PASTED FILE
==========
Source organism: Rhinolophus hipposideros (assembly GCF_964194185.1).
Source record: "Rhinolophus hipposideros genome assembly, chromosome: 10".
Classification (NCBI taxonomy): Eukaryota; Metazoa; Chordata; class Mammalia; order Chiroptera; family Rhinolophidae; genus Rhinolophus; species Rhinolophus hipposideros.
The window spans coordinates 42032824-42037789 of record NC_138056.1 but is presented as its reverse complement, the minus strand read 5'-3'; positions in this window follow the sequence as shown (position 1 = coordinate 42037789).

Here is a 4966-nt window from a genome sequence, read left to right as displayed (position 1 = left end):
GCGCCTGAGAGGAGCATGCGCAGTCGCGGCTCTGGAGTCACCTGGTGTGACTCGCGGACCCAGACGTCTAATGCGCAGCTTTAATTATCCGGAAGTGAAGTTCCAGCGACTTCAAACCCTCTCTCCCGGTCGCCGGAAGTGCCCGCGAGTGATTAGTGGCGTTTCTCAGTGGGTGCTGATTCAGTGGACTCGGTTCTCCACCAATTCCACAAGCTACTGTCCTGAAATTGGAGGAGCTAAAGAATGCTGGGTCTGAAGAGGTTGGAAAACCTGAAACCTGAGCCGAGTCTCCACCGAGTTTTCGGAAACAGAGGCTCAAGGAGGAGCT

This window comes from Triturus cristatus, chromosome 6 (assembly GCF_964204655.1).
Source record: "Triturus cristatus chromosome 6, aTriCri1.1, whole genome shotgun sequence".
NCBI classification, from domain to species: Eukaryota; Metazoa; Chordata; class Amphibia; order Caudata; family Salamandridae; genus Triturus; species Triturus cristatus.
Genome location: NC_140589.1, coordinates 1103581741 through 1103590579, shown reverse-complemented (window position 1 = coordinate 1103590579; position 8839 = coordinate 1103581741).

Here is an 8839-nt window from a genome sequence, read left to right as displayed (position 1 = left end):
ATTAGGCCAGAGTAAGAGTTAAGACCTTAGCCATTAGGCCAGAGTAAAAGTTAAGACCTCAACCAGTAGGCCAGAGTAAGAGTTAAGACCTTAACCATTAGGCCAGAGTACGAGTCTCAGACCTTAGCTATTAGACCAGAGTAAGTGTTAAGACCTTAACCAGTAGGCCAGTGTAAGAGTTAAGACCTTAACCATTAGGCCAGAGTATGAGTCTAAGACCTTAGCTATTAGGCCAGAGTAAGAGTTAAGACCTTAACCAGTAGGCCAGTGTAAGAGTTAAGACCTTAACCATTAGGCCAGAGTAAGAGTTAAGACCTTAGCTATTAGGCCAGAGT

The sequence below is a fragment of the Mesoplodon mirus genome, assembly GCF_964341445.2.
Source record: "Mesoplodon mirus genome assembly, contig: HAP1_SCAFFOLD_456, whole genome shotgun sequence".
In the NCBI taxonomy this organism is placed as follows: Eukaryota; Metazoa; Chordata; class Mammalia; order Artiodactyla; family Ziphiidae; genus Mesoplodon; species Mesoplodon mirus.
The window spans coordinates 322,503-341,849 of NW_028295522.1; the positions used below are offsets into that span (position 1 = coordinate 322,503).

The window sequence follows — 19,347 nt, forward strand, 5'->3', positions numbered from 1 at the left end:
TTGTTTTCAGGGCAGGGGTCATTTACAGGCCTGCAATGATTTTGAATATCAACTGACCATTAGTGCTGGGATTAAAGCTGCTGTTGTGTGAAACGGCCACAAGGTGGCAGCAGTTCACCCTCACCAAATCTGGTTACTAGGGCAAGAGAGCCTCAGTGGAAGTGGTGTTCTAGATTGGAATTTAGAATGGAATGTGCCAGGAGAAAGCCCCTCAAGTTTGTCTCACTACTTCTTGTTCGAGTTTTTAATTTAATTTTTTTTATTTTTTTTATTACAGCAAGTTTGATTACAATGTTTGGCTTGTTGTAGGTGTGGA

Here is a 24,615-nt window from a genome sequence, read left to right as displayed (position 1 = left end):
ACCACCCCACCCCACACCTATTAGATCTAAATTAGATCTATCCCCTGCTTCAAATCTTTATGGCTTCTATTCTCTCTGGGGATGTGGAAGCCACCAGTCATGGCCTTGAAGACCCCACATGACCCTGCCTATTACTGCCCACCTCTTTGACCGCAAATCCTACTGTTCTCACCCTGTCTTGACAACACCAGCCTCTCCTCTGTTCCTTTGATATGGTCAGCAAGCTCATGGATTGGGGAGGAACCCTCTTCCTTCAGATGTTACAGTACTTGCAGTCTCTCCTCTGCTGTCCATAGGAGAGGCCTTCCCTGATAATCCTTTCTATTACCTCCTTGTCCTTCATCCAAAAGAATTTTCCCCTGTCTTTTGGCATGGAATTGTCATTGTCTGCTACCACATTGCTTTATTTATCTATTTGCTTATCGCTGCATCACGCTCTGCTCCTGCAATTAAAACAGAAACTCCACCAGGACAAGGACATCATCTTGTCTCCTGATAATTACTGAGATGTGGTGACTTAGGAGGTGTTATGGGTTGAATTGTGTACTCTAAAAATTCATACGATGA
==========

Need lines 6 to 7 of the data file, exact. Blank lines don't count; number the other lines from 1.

GCGCCTGAGAGGAGCATGCGCAGTCGCGGCTCTGGAGTCACCTGGTGTGACTCGCGGACCCAGACGTCTAATGCGCAGCTTTAATTATCCGGAAGTGAAGTTCCAGCGACTTCAAACCCTCTCTCCCGGTCGCCGGAAGTGCCCGCGAGTGATTAGTGGCGTTTCTCAGTGGGTGCTGATTCAGTGGACTCGGTTCTCCACCAATTCCACAAGCTACTGTCCTGAAATTGGAGGAGCTAAAGAATGCTGGGTCTGAAGAGGTTGGAAAACCTGAAACCTGAGCCGAGTCTCCACCGAGTTTTCGGAAACAGAGGCTCAAGGAGGAGCT

This window comes from Triturus cristatus, chromosome 6 (assembly GCF_964204655.1).